The Houston Penetrable

Title of ArtworkThe Houston Penetrable
Year of Origin2014
    lacquered aluminum structure, PVC tubes, and water-based silkscreen ink
Collaboration/Shared Production/Research
    Museum of Fine Arts, Houston
    Museum of Fine Arts, Houston
Medium/Type of Artwork
Light Source
Light-Optical Factors
History of a work

Jesús Rafael Soto’s signature Penetrables series is one of the great marvels of contemporary art. The Houston Penetrable—the Venezuelan artist’s final, and most ambitious work—is the only one Soto (1923–2005) designed as permanent or semipermanent, and one of the few he created as an indoor piece.

A vast, floating sea of plastic strands suspended from the ceiling, the Houston Penetrable is completed only by the viewer’s participation. Intended to be touched, handled, and waded through, the strands compose a floating yellow orb on a transparent background. The 24,000 PVC (polyvinyl chloride) tubes, individually hand-painted and tied, hang two stories high from the ceiling to the floor in the Museum's Cullinan Hall.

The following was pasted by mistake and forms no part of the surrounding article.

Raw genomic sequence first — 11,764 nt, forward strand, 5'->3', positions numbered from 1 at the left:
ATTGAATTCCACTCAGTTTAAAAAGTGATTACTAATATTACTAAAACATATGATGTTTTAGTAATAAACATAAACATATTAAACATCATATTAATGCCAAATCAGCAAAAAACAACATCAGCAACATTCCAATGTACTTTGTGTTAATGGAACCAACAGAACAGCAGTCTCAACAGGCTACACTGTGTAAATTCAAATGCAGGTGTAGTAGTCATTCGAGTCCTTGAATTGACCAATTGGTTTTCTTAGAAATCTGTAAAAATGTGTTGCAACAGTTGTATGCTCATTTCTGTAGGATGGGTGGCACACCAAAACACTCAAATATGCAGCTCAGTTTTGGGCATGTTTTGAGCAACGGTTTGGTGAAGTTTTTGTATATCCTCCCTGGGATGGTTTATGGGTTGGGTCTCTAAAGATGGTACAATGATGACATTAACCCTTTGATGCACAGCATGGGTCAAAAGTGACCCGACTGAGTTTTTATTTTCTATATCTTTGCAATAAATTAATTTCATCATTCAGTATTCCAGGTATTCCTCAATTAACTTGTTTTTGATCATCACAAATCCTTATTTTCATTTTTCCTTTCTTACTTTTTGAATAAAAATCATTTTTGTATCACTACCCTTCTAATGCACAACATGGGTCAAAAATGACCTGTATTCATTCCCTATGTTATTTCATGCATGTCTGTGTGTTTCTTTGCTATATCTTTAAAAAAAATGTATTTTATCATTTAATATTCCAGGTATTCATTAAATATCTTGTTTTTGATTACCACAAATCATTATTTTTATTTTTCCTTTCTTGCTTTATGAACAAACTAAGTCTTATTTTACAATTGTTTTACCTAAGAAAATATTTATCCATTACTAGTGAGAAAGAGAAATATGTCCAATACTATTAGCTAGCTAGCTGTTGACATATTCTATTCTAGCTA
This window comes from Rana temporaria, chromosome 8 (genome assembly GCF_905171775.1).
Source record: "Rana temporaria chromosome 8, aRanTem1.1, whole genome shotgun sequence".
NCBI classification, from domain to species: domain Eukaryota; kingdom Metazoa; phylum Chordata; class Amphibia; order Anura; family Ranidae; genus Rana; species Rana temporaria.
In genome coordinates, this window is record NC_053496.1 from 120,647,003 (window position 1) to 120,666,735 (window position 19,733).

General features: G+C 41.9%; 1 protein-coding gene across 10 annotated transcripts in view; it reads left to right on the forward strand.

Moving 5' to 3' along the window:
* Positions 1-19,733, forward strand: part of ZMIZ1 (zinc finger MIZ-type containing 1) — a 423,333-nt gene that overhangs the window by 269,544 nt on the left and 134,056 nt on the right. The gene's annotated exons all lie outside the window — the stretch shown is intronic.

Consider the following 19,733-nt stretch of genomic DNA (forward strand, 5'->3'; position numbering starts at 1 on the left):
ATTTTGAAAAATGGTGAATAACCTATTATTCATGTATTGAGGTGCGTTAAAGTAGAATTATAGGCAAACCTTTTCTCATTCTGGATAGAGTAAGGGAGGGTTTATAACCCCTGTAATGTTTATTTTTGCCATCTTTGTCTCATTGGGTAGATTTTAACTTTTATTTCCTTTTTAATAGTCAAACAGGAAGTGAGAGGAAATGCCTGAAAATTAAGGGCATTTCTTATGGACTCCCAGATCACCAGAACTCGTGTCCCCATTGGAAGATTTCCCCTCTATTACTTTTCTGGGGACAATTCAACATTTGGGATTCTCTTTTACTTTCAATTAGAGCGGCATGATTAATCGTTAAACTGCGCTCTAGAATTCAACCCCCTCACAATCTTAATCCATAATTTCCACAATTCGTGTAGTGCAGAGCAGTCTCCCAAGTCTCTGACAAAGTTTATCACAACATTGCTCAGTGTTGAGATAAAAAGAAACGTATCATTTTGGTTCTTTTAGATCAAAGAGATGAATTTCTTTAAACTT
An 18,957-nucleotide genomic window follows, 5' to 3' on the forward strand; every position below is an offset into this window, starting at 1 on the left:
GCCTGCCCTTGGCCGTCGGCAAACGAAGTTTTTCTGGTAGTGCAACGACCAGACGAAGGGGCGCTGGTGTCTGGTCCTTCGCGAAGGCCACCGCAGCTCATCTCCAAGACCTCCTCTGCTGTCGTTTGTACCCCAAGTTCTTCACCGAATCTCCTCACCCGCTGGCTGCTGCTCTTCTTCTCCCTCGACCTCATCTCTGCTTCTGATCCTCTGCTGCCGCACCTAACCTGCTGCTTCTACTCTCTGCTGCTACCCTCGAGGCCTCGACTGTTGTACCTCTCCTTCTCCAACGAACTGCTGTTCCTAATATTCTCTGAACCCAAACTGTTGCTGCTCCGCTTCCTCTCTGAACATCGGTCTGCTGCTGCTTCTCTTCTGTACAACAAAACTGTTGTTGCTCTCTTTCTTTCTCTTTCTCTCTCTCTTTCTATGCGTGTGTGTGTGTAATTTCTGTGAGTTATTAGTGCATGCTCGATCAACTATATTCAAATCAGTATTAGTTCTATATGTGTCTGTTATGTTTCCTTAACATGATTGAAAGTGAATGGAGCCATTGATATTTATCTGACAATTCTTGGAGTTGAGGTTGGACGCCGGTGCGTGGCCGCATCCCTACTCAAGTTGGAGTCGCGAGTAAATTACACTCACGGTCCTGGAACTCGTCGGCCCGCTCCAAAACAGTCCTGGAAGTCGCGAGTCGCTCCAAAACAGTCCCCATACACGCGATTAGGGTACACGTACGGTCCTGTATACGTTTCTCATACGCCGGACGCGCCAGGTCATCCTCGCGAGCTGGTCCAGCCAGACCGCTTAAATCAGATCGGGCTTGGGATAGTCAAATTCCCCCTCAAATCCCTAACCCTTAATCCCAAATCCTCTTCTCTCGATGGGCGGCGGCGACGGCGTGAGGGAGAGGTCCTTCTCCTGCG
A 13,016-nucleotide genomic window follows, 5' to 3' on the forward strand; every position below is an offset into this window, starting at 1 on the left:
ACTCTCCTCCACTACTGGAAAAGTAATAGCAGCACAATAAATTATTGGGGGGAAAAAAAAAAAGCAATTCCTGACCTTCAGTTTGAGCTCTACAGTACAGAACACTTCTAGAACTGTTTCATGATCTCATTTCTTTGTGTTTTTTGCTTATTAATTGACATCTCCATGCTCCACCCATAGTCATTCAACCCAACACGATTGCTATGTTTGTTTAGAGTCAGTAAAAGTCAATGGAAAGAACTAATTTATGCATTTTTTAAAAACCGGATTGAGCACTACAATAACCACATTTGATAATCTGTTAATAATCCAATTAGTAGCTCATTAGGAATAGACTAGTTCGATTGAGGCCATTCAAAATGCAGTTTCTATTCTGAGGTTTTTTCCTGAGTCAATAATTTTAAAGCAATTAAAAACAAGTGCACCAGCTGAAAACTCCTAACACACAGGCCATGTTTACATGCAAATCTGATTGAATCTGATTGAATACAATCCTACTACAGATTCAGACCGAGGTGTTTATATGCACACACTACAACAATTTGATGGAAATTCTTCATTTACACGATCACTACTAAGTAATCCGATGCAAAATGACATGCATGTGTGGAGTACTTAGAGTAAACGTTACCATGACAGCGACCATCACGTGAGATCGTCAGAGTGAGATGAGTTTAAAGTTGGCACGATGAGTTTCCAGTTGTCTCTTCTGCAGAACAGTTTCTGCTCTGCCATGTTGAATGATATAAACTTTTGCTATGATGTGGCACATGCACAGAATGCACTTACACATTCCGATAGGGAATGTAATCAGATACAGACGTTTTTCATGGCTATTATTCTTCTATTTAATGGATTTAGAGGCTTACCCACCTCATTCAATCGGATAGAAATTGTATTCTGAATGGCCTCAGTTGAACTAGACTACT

This immersive, kinetic environment was designed by Soto on commission from the Museum in 2004 and has taken almost a decade to produce. Architect Paolo Carrozzino and producer Walter Pellevoisin—in tandem with the Museum and Atelier Soto, Paris—oversaw a team of artisans and ironworkers in France and Houston to bring this monumental work to life. (04. 06. 2020)

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